How to Use Social Media to Advance in Your Career

At Employment Services (formerly LDS Jobs), we'll help you become gainfully employed through education and networking with local companies.

Social media channels are defined as websites where a user can create a profile and build a personal network that connects him or her to other users. True to their name, social media sites are often used for social interactions, but they can also be an effective way to connect professionally and educationally. No matter where you are in your career, social media can help you. For instance, do you want to network with colleagues, promote your small business, or coordinate with other students? Social media can be an invaluable tool to help you accomplish your goals.

How Can Social Media Help You?

Careers—There are specific sites for job networking. See, for example, These sites have specific career-building activities like searching for old colleagues, displaying your work history, and researching a company. You can also join online communities for specific industries.

Self-Employment—For people who are independent contractors or who own a business, a profile on a social networking site is a good way to promote and make contacts with clients. On several channels, there are recommendations where people can make comments about a business or contract worker. Make sure you read the Terms of Use agreement for the website first and follow the guidelines for promotional material so you know what level of endorsement is acceptable for your network profile.

Education—The world has never been more connected by technology, and being in school is a good time to use that available technology to build a network. A group (selected individuals who share information) on a social media channel could be a quick way to conduct a research study or to post information for a class. While you are in school is also a good opportunity to build a                contact network for when you graduate and want to start job searching. Create a professional profile early and connect to friends and professors to start building your network.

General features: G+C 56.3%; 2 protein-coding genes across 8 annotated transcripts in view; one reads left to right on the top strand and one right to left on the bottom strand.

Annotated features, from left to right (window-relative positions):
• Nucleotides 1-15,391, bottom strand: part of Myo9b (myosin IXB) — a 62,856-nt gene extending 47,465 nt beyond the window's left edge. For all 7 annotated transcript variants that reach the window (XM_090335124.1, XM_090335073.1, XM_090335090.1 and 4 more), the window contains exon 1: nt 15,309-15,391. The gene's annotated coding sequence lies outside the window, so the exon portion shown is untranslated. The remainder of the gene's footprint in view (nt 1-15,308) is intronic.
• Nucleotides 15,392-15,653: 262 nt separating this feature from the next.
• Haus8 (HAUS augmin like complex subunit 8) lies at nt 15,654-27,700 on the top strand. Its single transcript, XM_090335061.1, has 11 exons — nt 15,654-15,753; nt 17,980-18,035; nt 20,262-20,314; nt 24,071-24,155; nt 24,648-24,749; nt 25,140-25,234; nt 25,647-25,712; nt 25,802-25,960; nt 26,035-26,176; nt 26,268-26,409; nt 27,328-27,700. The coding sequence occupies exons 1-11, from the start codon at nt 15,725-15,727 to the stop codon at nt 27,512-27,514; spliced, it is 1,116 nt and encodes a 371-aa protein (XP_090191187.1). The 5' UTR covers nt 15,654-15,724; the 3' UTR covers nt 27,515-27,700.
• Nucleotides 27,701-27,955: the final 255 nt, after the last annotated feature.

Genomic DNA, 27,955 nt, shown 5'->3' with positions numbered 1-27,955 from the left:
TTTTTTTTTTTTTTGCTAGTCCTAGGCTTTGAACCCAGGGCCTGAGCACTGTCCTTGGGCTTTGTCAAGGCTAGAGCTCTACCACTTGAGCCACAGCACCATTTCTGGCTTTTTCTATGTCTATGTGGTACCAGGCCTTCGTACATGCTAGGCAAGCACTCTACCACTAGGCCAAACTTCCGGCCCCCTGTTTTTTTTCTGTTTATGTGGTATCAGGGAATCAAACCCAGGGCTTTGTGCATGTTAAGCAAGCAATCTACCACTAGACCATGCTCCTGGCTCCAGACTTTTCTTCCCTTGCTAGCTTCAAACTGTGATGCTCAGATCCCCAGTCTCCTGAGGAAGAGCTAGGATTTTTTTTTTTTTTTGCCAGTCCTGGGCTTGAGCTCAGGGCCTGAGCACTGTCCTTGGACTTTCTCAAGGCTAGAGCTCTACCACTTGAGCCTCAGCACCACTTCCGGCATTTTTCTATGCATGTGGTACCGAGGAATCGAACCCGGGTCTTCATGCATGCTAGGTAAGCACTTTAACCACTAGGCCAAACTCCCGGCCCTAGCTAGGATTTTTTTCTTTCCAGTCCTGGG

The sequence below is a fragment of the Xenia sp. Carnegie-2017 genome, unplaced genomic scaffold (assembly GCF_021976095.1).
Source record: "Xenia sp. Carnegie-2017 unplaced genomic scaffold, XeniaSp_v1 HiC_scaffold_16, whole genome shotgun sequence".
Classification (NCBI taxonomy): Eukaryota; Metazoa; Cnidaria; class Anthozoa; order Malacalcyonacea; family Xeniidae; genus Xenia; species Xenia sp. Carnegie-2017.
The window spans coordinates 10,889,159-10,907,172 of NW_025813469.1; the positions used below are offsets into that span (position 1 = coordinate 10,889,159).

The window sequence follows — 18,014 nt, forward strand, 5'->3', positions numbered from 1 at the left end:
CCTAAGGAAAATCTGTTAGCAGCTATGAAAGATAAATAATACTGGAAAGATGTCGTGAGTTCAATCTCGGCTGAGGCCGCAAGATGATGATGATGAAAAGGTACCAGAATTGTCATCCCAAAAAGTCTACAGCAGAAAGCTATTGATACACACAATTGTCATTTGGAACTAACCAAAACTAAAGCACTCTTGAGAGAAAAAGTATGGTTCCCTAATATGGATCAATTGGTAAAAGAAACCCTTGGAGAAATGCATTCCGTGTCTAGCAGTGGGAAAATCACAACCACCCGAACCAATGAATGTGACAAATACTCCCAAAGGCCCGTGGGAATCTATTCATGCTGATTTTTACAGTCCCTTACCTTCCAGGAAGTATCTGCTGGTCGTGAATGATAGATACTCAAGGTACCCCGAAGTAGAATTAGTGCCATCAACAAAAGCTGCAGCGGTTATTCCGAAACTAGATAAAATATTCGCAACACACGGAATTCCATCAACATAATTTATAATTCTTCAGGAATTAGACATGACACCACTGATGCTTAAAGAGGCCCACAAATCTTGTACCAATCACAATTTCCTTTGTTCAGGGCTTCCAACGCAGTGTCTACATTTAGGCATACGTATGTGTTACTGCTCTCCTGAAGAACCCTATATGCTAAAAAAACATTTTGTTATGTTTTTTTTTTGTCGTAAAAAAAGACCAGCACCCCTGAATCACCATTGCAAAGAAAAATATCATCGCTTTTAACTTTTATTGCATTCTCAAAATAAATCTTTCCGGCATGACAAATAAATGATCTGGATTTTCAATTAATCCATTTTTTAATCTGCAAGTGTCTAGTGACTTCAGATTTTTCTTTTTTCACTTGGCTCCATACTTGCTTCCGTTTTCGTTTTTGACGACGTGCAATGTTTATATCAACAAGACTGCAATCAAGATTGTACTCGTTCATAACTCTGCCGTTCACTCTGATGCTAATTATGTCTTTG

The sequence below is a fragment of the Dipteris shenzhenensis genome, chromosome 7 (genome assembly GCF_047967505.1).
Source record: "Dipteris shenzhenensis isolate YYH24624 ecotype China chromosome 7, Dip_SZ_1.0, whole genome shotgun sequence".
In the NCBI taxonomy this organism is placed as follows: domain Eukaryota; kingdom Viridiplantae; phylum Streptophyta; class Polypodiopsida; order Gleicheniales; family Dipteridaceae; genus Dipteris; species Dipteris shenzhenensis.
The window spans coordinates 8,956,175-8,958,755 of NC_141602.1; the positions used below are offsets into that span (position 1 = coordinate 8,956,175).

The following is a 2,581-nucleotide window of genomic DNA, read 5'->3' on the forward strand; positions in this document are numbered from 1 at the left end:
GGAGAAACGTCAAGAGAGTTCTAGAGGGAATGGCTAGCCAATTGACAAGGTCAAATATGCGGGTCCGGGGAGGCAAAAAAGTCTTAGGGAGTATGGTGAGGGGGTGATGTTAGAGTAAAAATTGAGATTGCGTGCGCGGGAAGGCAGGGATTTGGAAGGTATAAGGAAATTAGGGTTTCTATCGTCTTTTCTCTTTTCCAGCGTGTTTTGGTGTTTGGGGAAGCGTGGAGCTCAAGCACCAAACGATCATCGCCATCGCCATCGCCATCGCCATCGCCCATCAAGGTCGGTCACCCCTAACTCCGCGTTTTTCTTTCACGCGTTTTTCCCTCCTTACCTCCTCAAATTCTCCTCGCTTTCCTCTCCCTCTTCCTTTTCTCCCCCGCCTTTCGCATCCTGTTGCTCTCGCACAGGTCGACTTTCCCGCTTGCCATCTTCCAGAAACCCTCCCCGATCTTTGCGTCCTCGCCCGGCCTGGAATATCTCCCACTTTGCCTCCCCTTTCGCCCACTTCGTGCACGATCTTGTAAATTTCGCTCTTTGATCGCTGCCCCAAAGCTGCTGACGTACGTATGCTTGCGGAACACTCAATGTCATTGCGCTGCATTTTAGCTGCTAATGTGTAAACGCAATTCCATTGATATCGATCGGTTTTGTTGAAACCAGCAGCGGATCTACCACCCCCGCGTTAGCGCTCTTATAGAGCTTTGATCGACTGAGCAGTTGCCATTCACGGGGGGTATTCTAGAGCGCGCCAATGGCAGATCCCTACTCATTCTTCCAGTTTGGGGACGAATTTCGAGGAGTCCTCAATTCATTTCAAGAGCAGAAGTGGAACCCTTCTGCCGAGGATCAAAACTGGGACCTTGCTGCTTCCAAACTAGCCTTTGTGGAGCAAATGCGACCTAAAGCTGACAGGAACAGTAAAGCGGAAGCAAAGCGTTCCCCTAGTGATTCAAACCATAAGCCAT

What Goes on Your Profile?

When selecting the information you want on your profile, think about who is going to see it. The information you give on a profile will reflect on you, and even with website privacy settings, remember that anything you put online is potentially available to the world.

Steps to Take

  • Become familiar with the site’s privacy settings.
  • Consider keeping business profiles separate from your socializing profiles.
  • Use good judgment. Think of what you would want your potential employer or client to see when they search the Internet for your profile.

Types of Content

Whenever you post on social media, use your best judgment and keep the content aligned with your goal. One way to see how your profile looks online is to search for your name on the Internet and see what comes up. With some social networking sites, a search will not bring up your profile content if you have the privacy setting on, but it could bring up your friends’ pictures and content, which may link back to you or display content that you have sent, so it’s always a good idea to do a basic search and see what information is available.

Types of Profiles

Business—These profiles are for potential employers or clients to see your up-to-date career information and your best professional self. When creating information about a business, make sure it is useful and engaging for clients. Spend some time and plan out what you want people to get from your online presence.

Socializing—These profiles are less formal than one you would put on a primarily professional site, but remember that more and more these sites overlap with your professional network, so never post anything you wouldn't want your employer or clients to see.

Education—Using a profile for a class is one way to share information with other students or to coordinate efforts and study sessions. These connections are valuable not only during your education, but can also benefit you later in your career, especially as many of the students you frequently associate with will be going into similar careers.

Know about the Website

Trends in popular sites change quickly, but the information that is put on a profile won’t disappear if you ignore it. Make sure you understand a website’s terms for removing or changing an account before you set up a profile and add information. Research each social networking site before you sign up, and see what others say about it. Specifically learn about what level of privacy to expect, the amount of email you will receive, and how to change or delete an account. Also be aware of any security incidents that have happened, like hackers, and what you can do to protect your information.


For more articles about networking through social media, check out:

How to Network through Social Media

5 Things You Can Do on Social Media Today to Find a Job

A Beginner's Guide to Social Media


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